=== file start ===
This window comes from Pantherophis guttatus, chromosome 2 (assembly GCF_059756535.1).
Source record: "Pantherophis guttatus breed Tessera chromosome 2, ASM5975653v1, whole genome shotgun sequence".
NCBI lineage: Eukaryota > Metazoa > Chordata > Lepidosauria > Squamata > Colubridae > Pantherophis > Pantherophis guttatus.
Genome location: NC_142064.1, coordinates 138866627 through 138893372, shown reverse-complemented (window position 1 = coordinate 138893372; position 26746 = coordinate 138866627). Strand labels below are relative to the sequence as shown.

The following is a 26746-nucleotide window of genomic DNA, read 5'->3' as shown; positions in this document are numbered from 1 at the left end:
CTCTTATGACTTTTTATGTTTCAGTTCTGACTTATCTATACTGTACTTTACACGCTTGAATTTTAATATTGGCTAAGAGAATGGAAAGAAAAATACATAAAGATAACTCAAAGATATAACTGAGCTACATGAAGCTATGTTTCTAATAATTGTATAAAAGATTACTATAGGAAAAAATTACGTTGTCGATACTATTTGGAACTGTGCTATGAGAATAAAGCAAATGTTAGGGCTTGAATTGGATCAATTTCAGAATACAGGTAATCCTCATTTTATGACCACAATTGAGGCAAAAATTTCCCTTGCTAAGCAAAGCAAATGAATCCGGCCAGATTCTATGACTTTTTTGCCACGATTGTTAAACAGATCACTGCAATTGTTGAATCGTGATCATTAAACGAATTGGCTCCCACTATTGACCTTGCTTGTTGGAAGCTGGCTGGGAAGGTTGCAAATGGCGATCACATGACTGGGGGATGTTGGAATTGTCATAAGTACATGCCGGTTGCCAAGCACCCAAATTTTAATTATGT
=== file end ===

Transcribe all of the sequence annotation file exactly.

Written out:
This window comes from Pantherophis guttatus, chromosome 2 (assembly GCF_059756535.1).
Source record: "Pantherophis guttatus breed Tessera chromosome 2, ASM5975653v1, whole genome shotgun sequence".
NCBI lineage: Eukaryota > Metazoa > Chordata > Lepidosauria > Squamata > Colubridae > Pantherophis > Pantherophis guttatus.
Genome location: NC_142064.1, coordinates 138866627 through 138893372, shown reverse-complemented (window position 1 = coordinate 138893372; position 26746 = coordinate 138866627). Strand labels below are relative to the sequence as shown.

The following is a 26746-nucleotide window of genomic DNA, read 5'->3' as shown; positions in this document are numbered from 1 at the left end:
CTCTTATGACTTTTTATGTTTCAGTTCTGACTTATCTATACTGTACTTTACACGCTTGAATTTTAATATTGGCTAAGAGAATGGAAAGAAAAATACATAAAGATAACTCAAAGATATAACTGAGCTACATGAAGCTATGTTTCTAATAATTGTATAAAAGATTACTATAGGAAAAAATTACGTTGTCGATACTATTTGGAACTGTGCTATGAGAATAAAGCAAATGTTAGGGCTTGAATTGGATCAATTTCAGAATACAGGTAATCCTCATTTTATGACCACAATTGAGGCAAAAATTTCCCTTGCTAAGCAAAGCAAATGAATCCGGCCAGATTCTATGACTTTTTTGCCACGATTGTTAAACAGATCACTGCAATTGTTGAATCGTGATCATTAAACGAATTGGCTCCCACTATTGACCTTGCTTGTTGGAAGCTGGCTGGGAAGGTTGCAAATGGCGATCACATGACTGGGGGATGTTGGAATTGTCATAAGTACATGCCGGTTGCCAAGCACCCAAATTTTAATTATGT